I saw the neurologist who specializes in neuromuscular diseases about a week and a half ago. I was impressed that she took such an extremely thorough medical history. She was very interested in my early health history and early manifestation of CFIDS. She did a full exam, including basic strength tests of my arms, legs, and neck muscles where I had to push or pull against her arms.
At the end of the exam, she said she did not think that I had metabolic myopathy, but she DID suspect mitochondrial myopathy.
I told her I'd always assumed my muscle weakness was from ME/CFS. She said it is entirely possible that it is CFS and not mitochondrial myopathy, but she wanted to do some tests to be sure. She ordered a bunch of blood work and an electromyogram (EMG) and nerve conduction study.
It's funny that she mentioned mitochondrial myopathy because I began wondering if I should get tested for mitochondrial disease since the end of 2011. I've read that one of the symptoms of mitochondrial disease (especially in adults) is CFS-like symptoms. Learn more about mitochondrial disease in adults .
There are also some doctors and researchers that believe ME/CFS is a form of mitochondrial disease, or at least involves mitochondrial dysfunction.
I had the EMG two days after my initial appointment with the neurologist. Let me say that the nerve conduction study and EMG were just about the most unpleasant medical procedures I've ever had... and I've had colonoscopies, a lumbar puncture, and quite a few "annual exams."
Getting shocked repeatedly followed by the repeated insertion of long needles into various muscles throughout my body is not my idea of a good time. What's worse -- I had to move and contract my muscles with the needle IN me! Ugh. I was physically wiped out for over a week after the tests.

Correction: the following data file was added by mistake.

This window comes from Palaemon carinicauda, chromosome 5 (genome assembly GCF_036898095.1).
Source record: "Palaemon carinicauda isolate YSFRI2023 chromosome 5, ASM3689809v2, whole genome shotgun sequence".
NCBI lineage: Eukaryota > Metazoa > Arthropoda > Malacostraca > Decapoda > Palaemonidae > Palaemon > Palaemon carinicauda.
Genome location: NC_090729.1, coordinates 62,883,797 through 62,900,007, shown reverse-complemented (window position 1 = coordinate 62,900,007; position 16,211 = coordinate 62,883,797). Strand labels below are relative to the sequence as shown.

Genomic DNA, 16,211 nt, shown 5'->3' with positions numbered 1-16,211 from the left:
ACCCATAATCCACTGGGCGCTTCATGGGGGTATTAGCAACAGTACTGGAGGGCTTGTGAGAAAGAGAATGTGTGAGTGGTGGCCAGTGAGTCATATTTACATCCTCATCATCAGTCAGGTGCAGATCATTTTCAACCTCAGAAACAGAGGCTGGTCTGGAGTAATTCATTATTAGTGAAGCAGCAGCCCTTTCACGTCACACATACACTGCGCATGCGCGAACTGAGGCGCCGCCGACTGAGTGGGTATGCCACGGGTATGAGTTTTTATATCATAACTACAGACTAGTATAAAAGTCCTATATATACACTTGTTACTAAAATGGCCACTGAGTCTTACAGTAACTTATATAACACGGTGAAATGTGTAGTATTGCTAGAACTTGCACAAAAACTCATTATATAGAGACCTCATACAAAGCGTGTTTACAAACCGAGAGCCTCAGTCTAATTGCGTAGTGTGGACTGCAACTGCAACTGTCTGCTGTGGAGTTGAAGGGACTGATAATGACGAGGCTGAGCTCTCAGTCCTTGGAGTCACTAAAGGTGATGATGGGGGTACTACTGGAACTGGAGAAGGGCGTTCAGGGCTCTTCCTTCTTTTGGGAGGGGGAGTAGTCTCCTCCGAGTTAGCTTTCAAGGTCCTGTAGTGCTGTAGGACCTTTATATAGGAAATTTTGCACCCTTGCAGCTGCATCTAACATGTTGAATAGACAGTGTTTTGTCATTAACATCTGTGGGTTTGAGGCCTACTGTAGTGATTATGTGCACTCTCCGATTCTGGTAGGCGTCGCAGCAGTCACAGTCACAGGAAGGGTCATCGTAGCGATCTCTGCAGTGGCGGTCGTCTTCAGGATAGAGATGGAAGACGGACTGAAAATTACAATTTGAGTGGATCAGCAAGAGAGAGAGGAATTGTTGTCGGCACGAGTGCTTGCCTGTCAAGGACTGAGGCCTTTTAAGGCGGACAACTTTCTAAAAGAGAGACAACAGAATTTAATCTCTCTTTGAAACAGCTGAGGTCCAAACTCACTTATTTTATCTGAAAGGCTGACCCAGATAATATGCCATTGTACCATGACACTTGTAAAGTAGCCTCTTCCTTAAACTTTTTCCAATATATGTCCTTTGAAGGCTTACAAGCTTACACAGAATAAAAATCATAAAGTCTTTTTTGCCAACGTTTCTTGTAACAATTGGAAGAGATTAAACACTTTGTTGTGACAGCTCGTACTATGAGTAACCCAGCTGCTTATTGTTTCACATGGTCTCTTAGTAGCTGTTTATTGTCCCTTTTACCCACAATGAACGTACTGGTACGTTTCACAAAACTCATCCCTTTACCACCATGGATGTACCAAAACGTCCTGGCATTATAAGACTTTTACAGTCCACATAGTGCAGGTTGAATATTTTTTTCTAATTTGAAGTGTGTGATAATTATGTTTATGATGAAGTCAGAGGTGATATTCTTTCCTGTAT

I'm getting my results this Friday. Regardless of the results, I know I will be seeking a second opinion. As I've mentioned previously, ever since my MISdiagnosis of epilepsy, I vowed to always seek a second opinion when it comes to major conditions -- either to confirm that I do or confirm that I don't have whatever I'm supposed to have (or not have). I recently gained some peace of mind after seeing the rheumatologist who confirmed I do not have lupus.
I will be seeing one of the leading experts in mitochondrial disease in March. I actually made this appointment back in November or December when I first thought I wanted to get tested. Interestingly, I did not mention mitochondrial disease to the neurologist I'm seeing now because I wanted to get her objective opinion of what is wrong with me.
I'll try not to wait too long after my appointment Friday before I post an update.